GGH has seen an increase in acuity, volumes and escalating behaviours of patients experiencing mental health and addictions issues in our Emergency Departments (ED) across Guelph and Wellington County. As a result, an emergency mental health review was started in March of 2015. In January of 2016, the report identified a number of opportunities for improvements and provided recommendations for change. These proposed changes will support the creation of a safe environment for the provision of dignified integrated care for patients with mental health and substance abuse related conditions. 

Since receipt of that report, partners from the Canadian Mental Health Association Waterloo Wellington Dufferin, Groves Memorial Community Hospital (GMCH), Guelph General Hospital (GGH), Homewood Health Centre (HHC), North Wellington Health Care (NWHC), and the Waterloo Wellington Local Health Integration Network have implemented many changes and developed an action plan for improvement. The plan has been split into four different areas of focus (outlined below).

A new position of a dedicated program manager will be established to oversee all mental health services within Guelph Wellington. In addition, a project lead will be assigned to support each of the four working groups currently being established. 

The new funding will help us develop a system of care that will improve our emergency mental health services and patient outcomes. The key expected outcomes include:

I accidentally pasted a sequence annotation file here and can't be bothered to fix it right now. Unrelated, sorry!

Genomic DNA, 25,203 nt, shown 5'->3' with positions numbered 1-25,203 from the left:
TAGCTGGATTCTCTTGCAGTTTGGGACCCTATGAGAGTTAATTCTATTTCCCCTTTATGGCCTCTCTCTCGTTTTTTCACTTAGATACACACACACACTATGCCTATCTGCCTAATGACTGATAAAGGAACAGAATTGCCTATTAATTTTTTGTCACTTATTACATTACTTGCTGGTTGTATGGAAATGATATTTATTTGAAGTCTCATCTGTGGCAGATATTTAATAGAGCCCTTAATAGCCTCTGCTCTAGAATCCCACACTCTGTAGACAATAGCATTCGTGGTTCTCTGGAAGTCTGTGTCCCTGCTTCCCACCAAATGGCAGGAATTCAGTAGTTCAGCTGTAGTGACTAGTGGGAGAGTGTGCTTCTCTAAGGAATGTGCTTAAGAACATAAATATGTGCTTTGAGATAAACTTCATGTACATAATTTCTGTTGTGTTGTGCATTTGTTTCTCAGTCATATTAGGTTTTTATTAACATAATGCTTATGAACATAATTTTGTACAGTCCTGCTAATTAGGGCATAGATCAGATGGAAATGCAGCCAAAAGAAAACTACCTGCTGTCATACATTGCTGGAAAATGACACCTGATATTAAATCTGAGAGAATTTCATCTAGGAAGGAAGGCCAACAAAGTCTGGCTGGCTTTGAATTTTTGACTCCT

• Reduced mental health Alternate Level of Care (ALC) in acute care settings 
  • Reduced ED Length of Stay (LOS) for patients needing mental health and addiction services 
  • Reduced admitted patient LOS in the ED
  • Reduced repeat visits for mental health and/or addictions 
  • Improved patient and staff satisfaction
  • Improved patient and staff safety 

Focus One: Improvements in the Rural setting – GMCH and NWHC
This team will focus on improving timely access to emergency mental health consultation for Groves Memorial, Palmerston and District, and Louise Marshall Hospital emergency departments. Staffing resources will be added to increase the hours which assessment is available on evenings, weekends and statutory holidays. 

In addition, a consult liaison service will be developed to improve access to psychiatric consultation for community referrals, hospital inpatients and ED referrals. Safe rooms are being created\renovated and will be completed by March 2017. Procedures and staff\physician training related to the use of safe rooms are being standardized across all ED sites. Security services will also be made available to assist in monitoring of patients at all three rural hospital sites.